Leave us a comment!

Notify me of follow-up comments via e-mail.
Or leave your email address and click here to receive email notifications of new comments without leaving a comment yourself.

Get weekly updates right in your inbox so you don't miss out!

A Children's Book for Raising Global Citizens

Every life is a story. It’s easier to understand someone when you know their story.

Why I Travel 13 Hours Alone with My Kids Every Chance I Get

Travelling with children, while definitely more of a mission, contradicts the old saying that “life is about the journey, not the destination.”

A Diverse Book for Preschoolers in Celebration of Multicultural Children's Book Day

A book that honestly and simply celebrates the every day diversity that children experience.

Why My African Feminist Mother Gave Me the Identity of My Father's Tribe

She gave me an identity so different from her own.

2 Children’s Books about Jamaica

Explore Jamaica with your child.

Costa Rica with Kids: Two Weeks of Family Travel

Two weeks of Pura Vida in a country with so much to offer families.

Should I Worry about My Child's Accent in Her Foreign Language?

See why Dr. Gupta takes offense to this question and where children learn accents from

How to raise trilingual kids when exposure to Dad's language is limited

My kids only get 1-2 hours of the minority language per day-help!
Unfortunately, the school and community are no longer there. The farm is being sold and there are tentative plans for a new iteration to be set up in Costa Ric...
From How I Moved to Thailand with my Family on Less than $1000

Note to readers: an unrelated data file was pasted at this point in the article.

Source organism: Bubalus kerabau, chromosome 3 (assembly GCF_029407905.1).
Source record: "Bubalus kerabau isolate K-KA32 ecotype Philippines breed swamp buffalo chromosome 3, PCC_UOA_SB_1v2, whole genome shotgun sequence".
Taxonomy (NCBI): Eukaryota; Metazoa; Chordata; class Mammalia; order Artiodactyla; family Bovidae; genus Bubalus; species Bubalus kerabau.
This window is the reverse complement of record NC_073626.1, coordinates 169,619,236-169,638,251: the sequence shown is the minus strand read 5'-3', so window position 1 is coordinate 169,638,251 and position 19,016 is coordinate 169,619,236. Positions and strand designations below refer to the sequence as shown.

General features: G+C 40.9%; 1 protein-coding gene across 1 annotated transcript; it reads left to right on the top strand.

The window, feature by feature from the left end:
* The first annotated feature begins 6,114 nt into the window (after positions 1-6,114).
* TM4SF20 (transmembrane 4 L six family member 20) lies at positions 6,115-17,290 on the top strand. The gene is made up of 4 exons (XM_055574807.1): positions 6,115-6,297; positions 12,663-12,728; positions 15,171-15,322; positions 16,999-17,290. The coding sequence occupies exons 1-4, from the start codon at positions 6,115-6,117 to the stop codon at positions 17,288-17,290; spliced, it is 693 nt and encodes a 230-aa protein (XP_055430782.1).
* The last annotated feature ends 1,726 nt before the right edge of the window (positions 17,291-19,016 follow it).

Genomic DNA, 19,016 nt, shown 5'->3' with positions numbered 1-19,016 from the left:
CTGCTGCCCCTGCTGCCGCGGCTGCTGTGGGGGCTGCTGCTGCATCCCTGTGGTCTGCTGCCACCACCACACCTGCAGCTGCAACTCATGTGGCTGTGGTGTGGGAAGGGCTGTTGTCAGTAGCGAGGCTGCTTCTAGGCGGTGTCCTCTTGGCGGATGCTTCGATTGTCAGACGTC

HI! I love your website! Just read your review of books that teach about culture and food! I can't wait to try some of the recipes you've share...
From Armenian Recipe: Apricot Tart
Please, refrain from using "western /western society" for anglosaxon countries. Western can be Mexico and Spain as well, anything on the west side of the world is western ...
From The West’s Strange Relationship to Babies and Sleep
We've tried to make use of, but It doesn't works by any mean...
From African Parenting: The Sane Way to Raise Children
I'm back. Sorry, I stopped caring for this magazine for a while and forgot to discuss the meat of the matter. This article, as well as the linked article from 2011, fails to discuss cultural norms ...
From What Confused Me Most about Brits
Fascinating. I have been to Germany and met this guy who was soo rude! This article explains everything!! Since all Germans are so terribly rude it should come as no surprise that I should have met ...
From Are Germans Really Rude?
@ Josep. How could you possibly comment on how Germans treat people if you have never even been there? A three-day stay in Berlin and a one day stop-over in Frankfurt was enough for me to see the ut...
From Are Germans Really Rude?
I am trying to find a Sikh triangular Nishan Sahib flag and haven't found one. Do you know where I can find on...
From Vaisakhi Craft: Make a Flag
I have tried to buy a Sikh triagular Nishan Sahib flag and had no luck. Do you know where I can find on...
From Vaisakhi Craft: Make a Flag

More Raising Bilingual Children